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McColl Center celebrates Day Of The Dead

A girl in costume is held up during a Catrina Fest to commemorate Day of the Dead, a holiday that honors the deceased, in Mexico City, Sunday, Nov. 1, 2015. The figure of a skeleton wearing an elegant broad-brimmed hat was first done as a satirical engraving by artist Jose Guadalupe Posada sometime between 1910 and his death in 1913.
A girl in costume is held up during a Catrina Fest to commemorate Day of the Dead, a holiday that honors the deceased, in Mexico City, Sunday, Nov. 1, 2015. The figure of a skeleton wearing an elegant broad-brimmed hat was first done as a satirical engraving by artist Jose Guadalupe Posada sometime between 1910 and his death in 1913. AP

On this day every year, millions of people in Mexico and Central America remember their departed loved ones. This year, the McColl Center in Charlotte will celebrate the Day of the Dead with the help of one of its artists-in-residence.

Juan Fuentes is a printmaker from San Francisco. His works depict scenes from Mexican-American culture drawn in thick black lines, with occasional splashes of bold color. To celebrate Dia de las Muertas, or Day of the Dead, this year, he built an altar at the McColl Center.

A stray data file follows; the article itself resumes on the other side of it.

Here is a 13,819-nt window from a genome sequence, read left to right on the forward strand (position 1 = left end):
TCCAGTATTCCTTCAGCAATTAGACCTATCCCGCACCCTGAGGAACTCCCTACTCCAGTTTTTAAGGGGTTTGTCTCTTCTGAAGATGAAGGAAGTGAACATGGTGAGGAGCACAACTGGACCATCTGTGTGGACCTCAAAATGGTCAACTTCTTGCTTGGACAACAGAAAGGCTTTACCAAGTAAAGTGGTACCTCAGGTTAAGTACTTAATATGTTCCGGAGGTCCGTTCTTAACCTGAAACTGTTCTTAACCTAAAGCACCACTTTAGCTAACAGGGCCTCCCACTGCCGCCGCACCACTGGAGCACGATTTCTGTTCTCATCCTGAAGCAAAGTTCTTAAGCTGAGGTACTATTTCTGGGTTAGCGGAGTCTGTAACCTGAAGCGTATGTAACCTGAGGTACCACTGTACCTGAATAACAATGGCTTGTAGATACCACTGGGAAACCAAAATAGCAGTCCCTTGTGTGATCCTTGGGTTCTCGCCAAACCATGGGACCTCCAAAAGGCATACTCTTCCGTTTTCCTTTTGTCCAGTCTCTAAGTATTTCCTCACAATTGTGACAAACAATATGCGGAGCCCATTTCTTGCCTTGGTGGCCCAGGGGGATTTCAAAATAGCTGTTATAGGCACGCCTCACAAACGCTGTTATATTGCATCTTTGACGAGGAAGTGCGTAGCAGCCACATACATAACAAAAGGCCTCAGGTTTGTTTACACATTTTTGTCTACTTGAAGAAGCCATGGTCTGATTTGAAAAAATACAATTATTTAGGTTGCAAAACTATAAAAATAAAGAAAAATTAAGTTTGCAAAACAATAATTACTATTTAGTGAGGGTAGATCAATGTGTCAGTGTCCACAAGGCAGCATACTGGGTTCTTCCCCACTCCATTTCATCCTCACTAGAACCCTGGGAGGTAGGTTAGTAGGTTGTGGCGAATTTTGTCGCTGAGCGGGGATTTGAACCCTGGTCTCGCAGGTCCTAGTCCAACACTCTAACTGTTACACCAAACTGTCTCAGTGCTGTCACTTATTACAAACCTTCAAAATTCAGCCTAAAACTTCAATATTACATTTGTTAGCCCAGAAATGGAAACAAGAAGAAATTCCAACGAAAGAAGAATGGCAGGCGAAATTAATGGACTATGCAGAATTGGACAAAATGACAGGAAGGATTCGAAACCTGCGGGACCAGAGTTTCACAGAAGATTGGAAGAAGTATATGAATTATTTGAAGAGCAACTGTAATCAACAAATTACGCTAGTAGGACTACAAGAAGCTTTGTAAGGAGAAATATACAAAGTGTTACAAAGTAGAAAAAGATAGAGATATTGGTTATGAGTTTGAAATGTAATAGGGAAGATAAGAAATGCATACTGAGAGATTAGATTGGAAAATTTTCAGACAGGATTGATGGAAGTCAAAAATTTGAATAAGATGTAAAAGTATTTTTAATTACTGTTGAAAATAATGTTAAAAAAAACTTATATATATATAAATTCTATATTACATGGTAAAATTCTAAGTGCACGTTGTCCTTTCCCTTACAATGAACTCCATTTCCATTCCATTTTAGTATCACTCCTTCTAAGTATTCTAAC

"Everybody has their own approach to building altars, and probably in Mexico it’s very different from what my approach is here. Obviously, I’m in a more modern setting, in a studio," Fuentes says.

The altar does include some traditional items...sugar skulls, candles, marigolds, and Catholic icons along with personal items that belonged to dead loved ones. And Fuentes added something to reference the McColl center.

"You know, it was built by brick and rock, and so I took some of the old bricks from the back, from the old building, and I broke them up and laid them out here," Fuentes says.

Fuentes says his art is dedicated to supporting communities of color, social justice, and the struggle for liberation. Included on his altar are the names of several dozen unarmed people of color killed by police since 1999. Among those he honors are Jonathan Ferrell and Eric Garner.

For him, the Day of the Dead is a celebration of life, and a way to deal with the pain of losing loved ones.

"It’s something that everyone is going to experience at some point, and so it’s something that we don’t need to be afraid of, something we kind of need to embrace," Fuentes says.

The McColl Center’s Day of the Dead starts with a procession Monday evening at 7:00.

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